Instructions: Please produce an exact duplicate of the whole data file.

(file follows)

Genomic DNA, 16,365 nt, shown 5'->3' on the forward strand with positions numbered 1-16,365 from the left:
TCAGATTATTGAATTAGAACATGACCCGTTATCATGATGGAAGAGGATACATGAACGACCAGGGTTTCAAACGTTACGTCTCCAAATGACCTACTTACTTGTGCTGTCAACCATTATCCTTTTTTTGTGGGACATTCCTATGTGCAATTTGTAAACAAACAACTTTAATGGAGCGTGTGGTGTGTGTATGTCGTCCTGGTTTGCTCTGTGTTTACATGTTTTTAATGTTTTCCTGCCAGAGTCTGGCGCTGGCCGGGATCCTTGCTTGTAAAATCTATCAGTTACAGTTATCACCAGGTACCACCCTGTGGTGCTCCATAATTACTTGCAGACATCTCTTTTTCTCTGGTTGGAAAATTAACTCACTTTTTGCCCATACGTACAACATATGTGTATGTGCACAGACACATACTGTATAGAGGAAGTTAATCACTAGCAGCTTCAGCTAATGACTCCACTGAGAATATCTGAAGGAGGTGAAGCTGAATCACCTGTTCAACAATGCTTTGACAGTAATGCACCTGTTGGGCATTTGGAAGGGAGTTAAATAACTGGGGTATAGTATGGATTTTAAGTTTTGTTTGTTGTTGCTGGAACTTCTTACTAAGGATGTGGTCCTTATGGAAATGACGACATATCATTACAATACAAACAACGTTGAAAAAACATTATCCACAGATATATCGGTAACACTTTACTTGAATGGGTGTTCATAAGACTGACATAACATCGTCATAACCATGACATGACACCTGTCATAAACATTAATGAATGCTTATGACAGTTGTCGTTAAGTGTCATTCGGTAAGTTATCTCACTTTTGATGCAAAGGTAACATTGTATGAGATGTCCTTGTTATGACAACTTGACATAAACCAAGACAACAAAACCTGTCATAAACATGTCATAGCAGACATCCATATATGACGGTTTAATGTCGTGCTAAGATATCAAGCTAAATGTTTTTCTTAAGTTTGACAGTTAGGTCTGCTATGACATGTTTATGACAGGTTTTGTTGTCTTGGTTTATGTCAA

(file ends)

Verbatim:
Genomic DNA, 16,365 nt, shown 5'->3' on the forward strand with positions numbered 1-16,365 from the left:
TCAGATTATTGAATTAGAACATGACCCGTTATCATGATGGAAGAGGATACATGAACGACCAGGGTTTCAAACGTTACGTCTCCAAATGACCTACTTACTTGTGCTGTCAACCATTATCCTTTTTTTGTGGGACATTCCTATGTGCAATTTGTAAACAAACAACTTTAATGGAGCGTGTGGTGTGTGTATGTCGTCCTGGTTTGCTCTGTGTTTACATGTTTTTAATGTTTTCCTGCCAGAGTCTGGCGCTGGCCGGGATCCTTGCTTGTAAAATCTATCAGTTACAGTTATCACCAGGTACCACCCTGTGGTGCTCCATAATTACTTGCAGACATCTCTTTTTCTCTGGTTGGAAAATTAACTCACTTTTTGCCCATACGTACAACATATGTGTATGTGCACAGACACATACTGTATAGAGGAAGTTAATCACTAGCAGCTTCAGCTAATGACTCCACTGAGAATATCTGAAGGAGGTGAAGCTGAATCACCTGTTCAACAATGCTTTGACAGTAATGCACCTGTTGGGCATTTGGAAGGGAGTTAAATAACTGGGGTATAGTATGGATTTTAAGTTTTGTTTGTTGTTGCTGGAACTTCTTACTAAGGATGTGGTCCTTATGGAAATGACGACATATCATTACAATACAAACAACGTTGAAAAAACATTATCCACAGATATATCGGTAACACTTTACTTGAATGGGTGTTCATAAGACTGACATAACATCGTCATAACCATGACATGACACCTGTCATAAACATTAATGAATGCTTATGACAGTTGTCGTTAAGTGTCATTCGGTAAGTTATCTCACTTTTGATGCAAAGGTAACATTGTATGAGATGTCCTTGTTATGACAACTTGACATAAACCAAGACAACAAAACCTGTCATAAACATGTCATAGCAGACATCCATATATGACGGTTTAATGTCGTGCTAAGATATCAAGCTAAATGTTTTTCTTAAGTTTGACAGTTAGGTCTGCTATGACATGTTTATGACAGGTTTTGTTGTCTTGGTTTATGTCAA